You used to be able to see it – and smell it – from down the hall. In high schools across America, boys rooms turned into smokers lounges for the few minutes between class periods. When you opened the door, a cloud of pungent cigarette smoke would waft into your face.
Kids had their systems – a lookout watching the door, a secret knock on the stall when a teacher came in – but it was tough to hide what they were doing. A smoldering cigarette butt is an obvious piece of evidence.
Not so with an electronic cigarette. E-cigarettes, or vapes, are battery-powered devices that heat cartridges of nicotine-mixed liquids into inhalable vapors. Unlike a cigarette, a vape smoker can take one quick drag and stuff it in his or her pocket. Some devices look like household devices, even thumb drives that can even be plugged into laptops to charge. Many of the vapors have aromas like air fresheners or give off little scent at all. They’re so easy to use that students can take a puff while their teachers are standing at the blackboard and exhale in their sweatshirts.
All of this has made it far harder for school employees to catch a student vaping than smoking cigarettes. And where there’s an opening, there has been no shortage of students willing to exploit it.
According to the Office of the U.S. Surgeon General, just 1 percent of high school girls and 2 percent of boys were e-cigarette users in 2011. By 2015, those numbers had ballooned to 13 and 19 percent, respectively. In fact, USA Today reported that e-cigarette use has been declared an “epidemic” by the FDA, with the FDA issuing a warning to manufacturers that they may suspend sales entirely unless certain conditions are met regarding curtailing youth access to the drug.
The unchallenged heavyweight of the vape market is JUUL. Like Dumpster or Tupperware, JUUL is a company so prominent in its space that their products have become synonymous with the whole genre – thus, smoking e-cigarettes is commonly called “Juuling”. And just as they are with e-cigarette smokers as a whole, JUUL products are wildly popular among young people.
Crime and Punishment?
The question is what to do about it.
In a regulatory environment where many schools are burdened with increasingly onerous requirements to log and report potentially dangerous behaviors, such as the HIB regulations in New Jersey, schools are increasingly seeking out solutions that make it easier to report and manage escalation of troublesome behavior and incidents. Historically, teachers have shouldered most of the responsibility for identifying and reporting, but technology-assisted solutions such as anonymous reporting apps are making it easier and safer for students to own their courage. With a few simple taps on their mobile phone, students can alert trusted personnel to incidents that threaten themselves or others, like cutting and other suicidal ideation behaviors, drug use, threats of deadly violence and now, vaping.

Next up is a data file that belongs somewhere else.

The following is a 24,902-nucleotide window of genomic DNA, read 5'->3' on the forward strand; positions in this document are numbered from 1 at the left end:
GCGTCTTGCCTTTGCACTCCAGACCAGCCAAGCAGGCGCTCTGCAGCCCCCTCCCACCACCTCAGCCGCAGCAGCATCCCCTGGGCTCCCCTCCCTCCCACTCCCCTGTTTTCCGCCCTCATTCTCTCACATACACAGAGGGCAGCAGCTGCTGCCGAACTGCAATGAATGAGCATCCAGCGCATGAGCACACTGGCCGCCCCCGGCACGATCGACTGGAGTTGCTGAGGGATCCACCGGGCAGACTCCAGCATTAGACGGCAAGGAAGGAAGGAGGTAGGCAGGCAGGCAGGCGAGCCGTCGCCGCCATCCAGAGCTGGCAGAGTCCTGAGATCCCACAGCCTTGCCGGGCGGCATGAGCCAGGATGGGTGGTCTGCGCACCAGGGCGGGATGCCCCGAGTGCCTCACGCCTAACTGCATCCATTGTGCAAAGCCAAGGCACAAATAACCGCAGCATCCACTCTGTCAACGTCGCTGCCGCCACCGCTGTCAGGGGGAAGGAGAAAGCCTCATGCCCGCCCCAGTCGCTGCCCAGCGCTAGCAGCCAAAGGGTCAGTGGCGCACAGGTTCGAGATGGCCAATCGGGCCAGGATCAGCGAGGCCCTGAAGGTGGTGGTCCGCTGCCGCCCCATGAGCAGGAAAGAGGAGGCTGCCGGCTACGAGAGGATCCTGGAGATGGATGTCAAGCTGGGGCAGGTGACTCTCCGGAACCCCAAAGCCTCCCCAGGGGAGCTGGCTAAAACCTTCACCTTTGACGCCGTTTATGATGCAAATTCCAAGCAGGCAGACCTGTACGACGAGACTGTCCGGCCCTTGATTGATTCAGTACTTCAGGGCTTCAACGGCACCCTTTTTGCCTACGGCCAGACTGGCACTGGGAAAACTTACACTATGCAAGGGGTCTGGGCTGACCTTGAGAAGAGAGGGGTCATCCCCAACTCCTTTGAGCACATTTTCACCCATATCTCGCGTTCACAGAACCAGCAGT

But reporting is only the first step in resolution. Once a report is submitted, the protocol for escalating and resolving that incident is extremely important — and the decision of who is the best, first responder and the criteria for involving partners from other organizations is important. For instance, vaping is treated as a misdemeanor offense in many communities, so school administrators and law enforcement are equally rational choices as a first responder to vaping reports? But which is best?
Responses have been all over the map in American schools.
Feeling like the situation has careened out of control, many New Jersey districts, for example, have made it a police matter. Those caught vaping in school are reported directly to law enforcement and can face fines and court-mandated community service, along with harsh school penalties like mandatory drug tests and suspensions.
Others prefer not to outsource the decision to police. They understand that good kids make mistakes and worry that a police record could imperil their future. Sometimes, the punishment doesn’t fit the crime.
STOPit empowers school faculty to use their own judgment in these situations. When an anonymous report about students vaping comes in, it is not automatically passed on to the authorities. It is typically received by a teacher or administrator chosen before the system’s launch, investigated as the situation warrants, and handled accordingly. Reports can be passed on to police on a case-by-case basis.
However, STOPit can be customized to function according to the protocol of individual districts. If schools choose for reports of specific infractions, such as vaping on school grounds, to be copied to local police, that option can be programmed into the system during setup. Whatever a district’s leaders determine to be the best course, STOPit can help.
“The app and incident management tools are designed to allow for flexibility in how reports are handled, accommodating the unique needs and culture of the client. The best people to make decisions about how to escalate and/or resolve a report are the people closest to the community, and STOPit honors that by giving their customers complete control of the process.” – Neil Hooper, STOPit CRO.
Call STOPit today to learn more about the most widely adopted anonymous reporting application used by schools. The STOPit platform empowers schools to deploy custom anonymous reporting and incident management solutions that work best for their specific issues and community.